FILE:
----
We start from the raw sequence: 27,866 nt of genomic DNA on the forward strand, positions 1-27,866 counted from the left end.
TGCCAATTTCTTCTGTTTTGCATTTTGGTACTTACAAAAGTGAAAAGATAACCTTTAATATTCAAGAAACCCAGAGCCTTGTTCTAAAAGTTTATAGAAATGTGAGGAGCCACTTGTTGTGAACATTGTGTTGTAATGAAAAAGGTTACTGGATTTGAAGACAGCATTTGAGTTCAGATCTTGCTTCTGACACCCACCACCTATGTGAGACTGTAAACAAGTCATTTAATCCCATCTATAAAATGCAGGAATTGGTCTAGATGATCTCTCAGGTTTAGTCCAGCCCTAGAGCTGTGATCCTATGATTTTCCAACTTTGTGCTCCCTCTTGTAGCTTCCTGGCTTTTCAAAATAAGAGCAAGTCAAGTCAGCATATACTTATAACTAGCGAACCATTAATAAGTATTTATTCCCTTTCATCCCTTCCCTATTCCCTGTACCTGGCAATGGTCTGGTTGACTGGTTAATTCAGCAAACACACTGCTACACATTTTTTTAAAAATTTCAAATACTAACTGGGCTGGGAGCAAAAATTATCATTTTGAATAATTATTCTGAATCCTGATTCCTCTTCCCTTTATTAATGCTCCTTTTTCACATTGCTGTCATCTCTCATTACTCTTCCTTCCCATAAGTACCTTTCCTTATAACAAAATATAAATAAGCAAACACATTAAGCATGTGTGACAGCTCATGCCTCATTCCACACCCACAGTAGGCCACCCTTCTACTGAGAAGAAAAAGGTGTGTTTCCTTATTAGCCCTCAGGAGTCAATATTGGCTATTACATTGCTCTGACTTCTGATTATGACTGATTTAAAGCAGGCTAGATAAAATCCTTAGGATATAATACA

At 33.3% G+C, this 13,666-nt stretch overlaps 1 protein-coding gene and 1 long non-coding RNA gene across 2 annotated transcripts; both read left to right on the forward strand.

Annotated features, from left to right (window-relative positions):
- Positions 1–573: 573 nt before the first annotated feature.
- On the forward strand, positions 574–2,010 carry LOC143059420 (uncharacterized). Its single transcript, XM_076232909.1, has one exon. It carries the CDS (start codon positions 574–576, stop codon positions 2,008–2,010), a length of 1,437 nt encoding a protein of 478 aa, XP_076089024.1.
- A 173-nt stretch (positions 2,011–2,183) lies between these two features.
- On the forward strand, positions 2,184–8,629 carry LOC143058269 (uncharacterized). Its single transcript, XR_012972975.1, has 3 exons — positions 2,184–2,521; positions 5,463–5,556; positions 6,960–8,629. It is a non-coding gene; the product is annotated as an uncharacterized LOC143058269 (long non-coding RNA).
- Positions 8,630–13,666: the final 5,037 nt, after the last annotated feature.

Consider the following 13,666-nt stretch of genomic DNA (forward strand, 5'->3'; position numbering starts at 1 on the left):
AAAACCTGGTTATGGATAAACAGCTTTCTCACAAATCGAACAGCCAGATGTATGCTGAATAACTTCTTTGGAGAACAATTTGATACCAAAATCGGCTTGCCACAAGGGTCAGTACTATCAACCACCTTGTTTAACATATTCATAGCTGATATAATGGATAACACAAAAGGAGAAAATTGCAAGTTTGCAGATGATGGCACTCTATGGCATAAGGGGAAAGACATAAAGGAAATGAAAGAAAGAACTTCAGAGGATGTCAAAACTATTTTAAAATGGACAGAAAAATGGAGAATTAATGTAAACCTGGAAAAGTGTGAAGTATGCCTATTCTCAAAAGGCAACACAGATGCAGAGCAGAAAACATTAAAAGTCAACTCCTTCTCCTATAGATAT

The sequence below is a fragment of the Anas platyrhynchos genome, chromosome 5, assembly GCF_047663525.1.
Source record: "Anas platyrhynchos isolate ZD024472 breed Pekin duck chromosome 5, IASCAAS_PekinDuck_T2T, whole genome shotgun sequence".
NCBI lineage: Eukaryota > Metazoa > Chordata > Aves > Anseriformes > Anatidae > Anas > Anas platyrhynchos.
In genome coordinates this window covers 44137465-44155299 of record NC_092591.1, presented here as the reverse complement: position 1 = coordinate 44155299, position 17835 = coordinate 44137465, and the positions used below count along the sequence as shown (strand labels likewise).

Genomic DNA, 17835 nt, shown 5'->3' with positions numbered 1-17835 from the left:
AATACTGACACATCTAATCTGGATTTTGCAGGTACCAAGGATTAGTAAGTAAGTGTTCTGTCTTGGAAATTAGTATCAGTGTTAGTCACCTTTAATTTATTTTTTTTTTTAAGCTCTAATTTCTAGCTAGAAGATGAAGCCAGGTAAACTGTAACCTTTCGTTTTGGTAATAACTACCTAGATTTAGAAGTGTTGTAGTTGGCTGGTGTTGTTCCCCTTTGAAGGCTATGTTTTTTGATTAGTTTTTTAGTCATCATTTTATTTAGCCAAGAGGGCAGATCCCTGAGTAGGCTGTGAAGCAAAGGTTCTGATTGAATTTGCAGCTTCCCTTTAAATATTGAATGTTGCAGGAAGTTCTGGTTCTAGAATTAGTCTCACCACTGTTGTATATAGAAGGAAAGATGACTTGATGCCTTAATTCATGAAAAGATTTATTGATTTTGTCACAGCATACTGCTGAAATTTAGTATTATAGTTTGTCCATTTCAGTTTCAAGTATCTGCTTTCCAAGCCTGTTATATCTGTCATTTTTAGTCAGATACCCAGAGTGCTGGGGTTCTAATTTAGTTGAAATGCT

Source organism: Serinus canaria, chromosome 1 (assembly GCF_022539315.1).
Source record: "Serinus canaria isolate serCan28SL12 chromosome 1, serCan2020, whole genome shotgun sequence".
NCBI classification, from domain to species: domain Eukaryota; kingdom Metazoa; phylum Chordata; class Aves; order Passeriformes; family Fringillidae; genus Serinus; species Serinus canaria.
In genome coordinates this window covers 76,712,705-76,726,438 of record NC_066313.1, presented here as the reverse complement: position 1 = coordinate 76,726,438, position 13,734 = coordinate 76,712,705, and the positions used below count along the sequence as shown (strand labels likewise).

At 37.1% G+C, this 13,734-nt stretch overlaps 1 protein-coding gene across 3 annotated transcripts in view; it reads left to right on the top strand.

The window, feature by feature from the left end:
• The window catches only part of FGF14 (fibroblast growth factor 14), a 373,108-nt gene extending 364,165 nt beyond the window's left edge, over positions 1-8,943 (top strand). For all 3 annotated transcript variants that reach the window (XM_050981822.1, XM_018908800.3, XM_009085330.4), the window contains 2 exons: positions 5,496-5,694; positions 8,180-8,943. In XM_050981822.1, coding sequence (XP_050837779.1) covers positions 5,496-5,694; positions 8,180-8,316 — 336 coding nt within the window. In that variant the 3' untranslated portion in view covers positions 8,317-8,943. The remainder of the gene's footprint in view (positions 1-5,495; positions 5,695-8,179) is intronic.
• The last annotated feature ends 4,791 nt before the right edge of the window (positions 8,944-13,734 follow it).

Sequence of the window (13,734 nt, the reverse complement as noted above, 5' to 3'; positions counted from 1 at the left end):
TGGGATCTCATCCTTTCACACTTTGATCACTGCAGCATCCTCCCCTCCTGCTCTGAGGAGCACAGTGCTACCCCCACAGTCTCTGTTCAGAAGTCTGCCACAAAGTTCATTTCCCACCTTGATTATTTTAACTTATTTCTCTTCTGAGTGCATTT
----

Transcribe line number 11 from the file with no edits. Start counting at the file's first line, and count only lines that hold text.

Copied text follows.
AAAACCTGGTTATGGATAAACAGCTTTCTCACAAATCGAACAGCCAGATGTATGCTGAATAACTTCTTTGGAGAACAATTTGATACCAAAATCGGCTTGCCACAAGGGTCAGTACTATCAACCACCTTGTTTAACATATTCATAGCTGATATAATGGATAACACAAAAGGAGAAAATTGCAAGTTTGCAGATGATGGCACTCTATGGCATAAGGGGAAAGACATAAAGGAAATGAAAGAAAGAACTTCAGAGGATGTCAAAACTATTTTAAAATGGACAGAAAAATGGAGAATTAATGTAAACCTGGAAAAGTGTGAAGTATGCCTATTCTCAAAAGGCAACACAGATGCAGAGCAGAAAACATTAAAAGTCAACTCCTTCTCCTATAGATAT